Crowding Out

The much more skilled letter-writer, Don Boudreaux, has a very interesting one today. I’m finding it increasingly annoying that I have tons of trouble embedding audio and video, but you can navigate here to listen to the show. Below are highlights:

KESTENBAUM: Turns out, doctors had been giving out a lot of free care to old people and now they were going to get paid for that, and within limits, whatever they asked for.

Dr. Lucian Leape was a practicing surgeon at the time.

Dr. LUCIAN LEAPE (Surgeon): We found out what the general fee for our service was and charged that or maybe added 10 percent, ’cause of course I’m better than average. And so it was an incentive for doctors to charge what they thought was reasonable for them, and then of course to increase it every year by, say, 5 or 10 percent.

JOFFE-WALT: In 1992, Congress adopted Hsiao’s Relative Value Scale, that enormous spreadsheet. And it worked for a while until just a few years later, it didn’t anymore. [+1 for rational expectations!]

KESTENBAUM: There are different explanations for what happened. Hsiao blames lobbyists. Lobbyists and doctors say, sorry, health care just is expensive, and most of the time, Medicare actually underpays us.

JOFFE-WALT: Congress did try one more thing. It tried to slow growth of doctor pay by saying payments could not grow faster than the overall economy grows. But when the economy slowed, that would mean cutting doctor pay.

KESTENBAUM: When that happened, Congress balked and put off making the cut one year, then the next year and the next. Those delayed cuts added up and now this coming Monday morning, doctors are facing a 21 percent pay cut. Unless, of course, Congress puts it off again.

JOFFE-WALT: So that question about paying doctors, we’re still working on it.

One question that I have is this: it is fairly well understood that wages are sticky downward, and because of the types of contractual agreements (and heuristic biases) that go into setting wages, what part of microeconomic theory from the past…20 or so?…years would lead you to believe that doctors’ wages would be any different?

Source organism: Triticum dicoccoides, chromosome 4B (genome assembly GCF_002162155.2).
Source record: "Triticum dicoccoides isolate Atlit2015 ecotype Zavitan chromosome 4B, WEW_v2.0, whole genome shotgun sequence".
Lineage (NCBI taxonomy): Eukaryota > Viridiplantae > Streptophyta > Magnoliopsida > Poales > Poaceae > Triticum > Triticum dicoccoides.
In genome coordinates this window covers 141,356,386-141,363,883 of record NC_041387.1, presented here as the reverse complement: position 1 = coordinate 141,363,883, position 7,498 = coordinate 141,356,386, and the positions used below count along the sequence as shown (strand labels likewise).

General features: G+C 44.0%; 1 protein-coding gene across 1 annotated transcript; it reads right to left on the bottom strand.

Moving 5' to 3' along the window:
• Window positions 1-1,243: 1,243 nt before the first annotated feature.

Lobbying Congress is what you get when the government de facto sets wages, much the same way strikes are what you get when a union agreement sets wages. Doctors aren’t magically immune to money illusion.

It is, of course, no surprise that our political organizations have failed in their efforts to centrally plan in the field of medicine. It is these same political organizations that propose to further centrally plan in the field of medicine. Many leftist-liberals lament how the government (mostly Senate) works, indeed, it is a veritable cottage industry in the blogosphere. Most look toward other political systems with envy saying, “If we only had that!” I share their wishful thinking…but passing health care reform isn’t going to fundamentally change the way the US government works, so all of the pitfalls of the current system are going to be further superimposed upon the field of medicine, to create a rigid structure that is highly resistant to change — in an industry that changes very rapidly.

Does that sound like a rational solution?

Addendum: In the version of the health care “reform” bill that is the most likely to pass (the President’s outlay), the only provision with teeth designed to “bend the cost curve” is (drum roll please): large cuts in Medicare. See the above quotation.


2 thoughts on “Crowding Out

  1. Nick, one of the problems of doctors wages is the same problem as a lot of other wage disparities,Percent spread. For the last ? many years,every time we increase wages,we do it by %. The GP makes X today, The Specialist makes X+1,X+2. When we give both a 10%[or substitute x%] raise,the result is GP=X*10%,SP={X+2}*10%.As anyone can see,over time the wages will grow farther apart,as the difference grows larger.To correct this we need to reverse the process. For example pick a middle point between highest and lowest,call this y. for the next 10 years,instead of a x% raise,everyone takes an x% decrease,plus a y raise. Both top and bottom get a raise of y,but the x% decrease cuts the top more than the bottom,narrowing the spread.

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